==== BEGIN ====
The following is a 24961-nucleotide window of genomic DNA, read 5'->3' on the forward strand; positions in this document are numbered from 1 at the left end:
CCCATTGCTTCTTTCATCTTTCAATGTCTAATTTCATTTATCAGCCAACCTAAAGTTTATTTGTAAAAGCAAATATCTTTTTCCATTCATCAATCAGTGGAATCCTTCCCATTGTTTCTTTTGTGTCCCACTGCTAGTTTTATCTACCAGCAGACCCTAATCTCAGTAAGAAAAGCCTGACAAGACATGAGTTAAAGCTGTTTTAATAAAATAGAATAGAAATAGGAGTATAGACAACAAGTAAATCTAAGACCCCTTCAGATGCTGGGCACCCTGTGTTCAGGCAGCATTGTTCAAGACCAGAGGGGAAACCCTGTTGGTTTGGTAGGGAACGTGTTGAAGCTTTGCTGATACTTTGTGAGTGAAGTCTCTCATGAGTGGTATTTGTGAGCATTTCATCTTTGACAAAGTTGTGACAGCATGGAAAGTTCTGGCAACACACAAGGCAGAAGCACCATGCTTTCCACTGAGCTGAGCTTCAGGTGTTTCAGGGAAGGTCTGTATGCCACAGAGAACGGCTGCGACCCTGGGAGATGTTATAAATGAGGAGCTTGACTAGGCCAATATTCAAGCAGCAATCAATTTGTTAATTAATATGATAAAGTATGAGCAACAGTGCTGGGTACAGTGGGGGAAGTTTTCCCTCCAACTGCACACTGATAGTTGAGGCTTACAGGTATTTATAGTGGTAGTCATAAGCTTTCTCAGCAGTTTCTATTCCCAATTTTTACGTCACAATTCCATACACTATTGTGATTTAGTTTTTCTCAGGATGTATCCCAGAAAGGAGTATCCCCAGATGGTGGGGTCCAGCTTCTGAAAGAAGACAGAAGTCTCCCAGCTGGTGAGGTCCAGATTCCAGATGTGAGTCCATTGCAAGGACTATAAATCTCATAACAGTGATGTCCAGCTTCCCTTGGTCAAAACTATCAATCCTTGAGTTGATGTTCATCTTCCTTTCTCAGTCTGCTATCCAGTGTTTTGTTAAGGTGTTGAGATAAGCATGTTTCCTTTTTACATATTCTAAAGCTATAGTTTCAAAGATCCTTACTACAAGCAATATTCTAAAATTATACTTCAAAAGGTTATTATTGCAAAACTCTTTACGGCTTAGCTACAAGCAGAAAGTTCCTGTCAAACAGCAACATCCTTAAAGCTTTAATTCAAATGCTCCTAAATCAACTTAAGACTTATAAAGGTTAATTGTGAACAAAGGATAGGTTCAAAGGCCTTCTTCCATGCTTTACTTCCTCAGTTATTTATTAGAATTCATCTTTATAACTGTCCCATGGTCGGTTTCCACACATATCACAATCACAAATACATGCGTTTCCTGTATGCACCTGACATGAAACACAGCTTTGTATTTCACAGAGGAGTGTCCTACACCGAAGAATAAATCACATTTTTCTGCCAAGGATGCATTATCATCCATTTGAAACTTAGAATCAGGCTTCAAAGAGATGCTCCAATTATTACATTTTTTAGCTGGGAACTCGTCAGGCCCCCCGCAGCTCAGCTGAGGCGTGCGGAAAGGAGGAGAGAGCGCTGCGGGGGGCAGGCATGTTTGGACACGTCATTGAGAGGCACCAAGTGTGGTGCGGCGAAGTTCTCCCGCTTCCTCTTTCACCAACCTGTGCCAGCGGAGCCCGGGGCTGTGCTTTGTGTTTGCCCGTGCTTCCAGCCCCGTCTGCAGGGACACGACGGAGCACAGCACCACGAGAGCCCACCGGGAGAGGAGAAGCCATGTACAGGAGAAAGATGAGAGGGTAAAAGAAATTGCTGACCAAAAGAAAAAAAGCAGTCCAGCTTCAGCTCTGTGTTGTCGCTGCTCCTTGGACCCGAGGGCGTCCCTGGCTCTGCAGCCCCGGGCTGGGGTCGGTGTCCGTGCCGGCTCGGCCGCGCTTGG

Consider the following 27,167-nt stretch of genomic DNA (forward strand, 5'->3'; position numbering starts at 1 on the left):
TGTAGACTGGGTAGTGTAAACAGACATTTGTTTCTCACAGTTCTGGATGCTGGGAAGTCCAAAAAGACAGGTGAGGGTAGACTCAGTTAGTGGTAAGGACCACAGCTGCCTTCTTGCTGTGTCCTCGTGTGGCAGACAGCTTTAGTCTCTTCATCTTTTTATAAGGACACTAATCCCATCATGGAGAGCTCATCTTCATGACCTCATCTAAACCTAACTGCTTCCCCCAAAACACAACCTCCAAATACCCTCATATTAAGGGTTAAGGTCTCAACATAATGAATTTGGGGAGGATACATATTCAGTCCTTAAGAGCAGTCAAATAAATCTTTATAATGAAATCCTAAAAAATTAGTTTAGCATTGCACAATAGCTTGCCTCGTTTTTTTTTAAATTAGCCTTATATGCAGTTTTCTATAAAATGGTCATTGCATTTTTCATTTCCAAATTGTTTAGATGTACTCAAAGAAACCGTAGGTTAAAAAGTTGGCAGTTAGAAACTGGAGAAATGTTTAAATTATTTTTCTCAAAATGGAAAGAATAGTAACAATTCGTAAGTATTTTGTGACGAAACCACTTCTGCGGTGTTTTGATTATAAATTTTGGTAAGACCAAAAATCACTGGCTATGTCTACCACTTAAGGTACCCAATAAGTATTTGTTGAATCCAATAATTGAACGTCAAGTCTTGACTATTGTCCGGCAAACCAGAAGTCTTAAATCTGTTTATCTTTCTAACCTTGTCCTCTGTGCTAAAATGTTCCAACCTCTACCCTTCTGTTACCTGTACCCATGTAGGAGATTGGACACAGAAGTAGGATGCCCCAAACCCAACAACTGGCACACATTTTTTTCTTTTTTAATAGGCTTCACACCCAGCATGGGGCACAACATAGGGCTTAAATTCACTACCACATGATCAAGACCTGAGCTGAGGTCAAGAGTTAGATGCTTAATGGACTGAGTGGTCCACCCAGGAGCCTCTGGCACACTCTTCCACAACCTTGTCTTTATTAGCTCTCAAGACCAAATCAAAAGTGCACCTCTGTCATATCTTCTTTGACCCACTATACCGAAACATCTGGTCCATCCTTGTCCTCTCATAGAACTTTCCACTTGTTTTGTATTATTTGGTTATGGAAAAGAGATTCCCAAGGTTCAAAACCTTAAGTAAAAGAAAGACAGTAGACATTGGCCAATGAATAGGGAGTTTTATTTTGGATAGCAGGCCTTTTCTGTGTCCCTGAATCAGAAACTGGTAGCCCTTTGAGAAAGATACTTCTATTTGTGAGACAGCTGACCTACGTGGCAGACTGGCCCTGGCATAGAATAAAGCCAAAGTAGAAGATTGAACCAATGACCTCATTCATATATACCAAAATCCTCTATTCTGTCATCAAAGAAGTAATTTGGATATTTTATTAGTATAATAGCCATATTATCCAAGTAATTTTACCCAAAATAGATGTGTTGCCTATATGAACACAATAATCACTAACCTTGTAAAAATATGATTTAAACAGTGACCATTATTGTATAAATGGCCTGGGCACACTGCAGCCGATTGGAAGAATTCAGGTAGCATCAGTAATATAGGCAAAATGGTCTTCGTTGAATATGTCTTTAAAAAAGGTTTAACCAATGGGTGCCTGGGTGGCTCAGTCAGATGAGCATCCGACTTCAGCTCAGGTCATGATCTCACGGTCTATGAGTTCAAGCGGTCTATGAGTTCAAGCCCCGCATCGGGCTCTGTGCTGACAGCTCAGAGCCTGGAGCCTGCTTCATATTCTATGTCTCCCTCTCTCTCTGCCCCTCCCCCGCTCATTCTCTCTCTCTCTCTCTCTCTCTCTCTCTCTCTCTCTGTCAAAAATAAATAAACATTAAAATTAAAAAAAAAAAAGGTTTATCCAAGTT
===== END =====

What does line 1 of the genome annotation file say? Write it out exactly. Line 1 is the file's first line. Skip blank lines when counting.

The following is a 24961-nucleotide window of genomic DNA, read 5'->3' on the forward strand; positions in this document are numbered from 1 at the left end: